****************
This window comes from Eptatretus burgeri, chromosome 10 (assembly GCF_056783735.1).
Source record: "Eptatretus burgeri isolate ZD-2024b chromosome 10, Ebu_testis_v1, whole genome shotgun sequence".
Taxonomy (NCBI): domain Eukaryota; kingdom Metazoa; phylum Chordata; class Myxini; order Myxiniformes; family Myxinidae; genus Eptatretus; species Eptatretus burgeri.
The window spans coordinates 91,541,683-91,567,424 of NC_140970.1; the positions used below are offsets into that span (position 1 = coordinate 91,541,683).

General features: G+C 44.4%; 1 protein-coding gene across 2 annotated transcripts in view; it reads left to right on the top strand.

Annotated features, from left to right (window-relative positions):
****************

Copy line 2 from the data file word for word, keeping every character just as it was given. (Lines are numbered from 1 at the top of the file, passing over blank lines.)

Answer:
Source record: "Eptatretus burgeri isolate ZD-2024b chromosome 10, Ebu_testis_v1, whole genome shotgun sequence".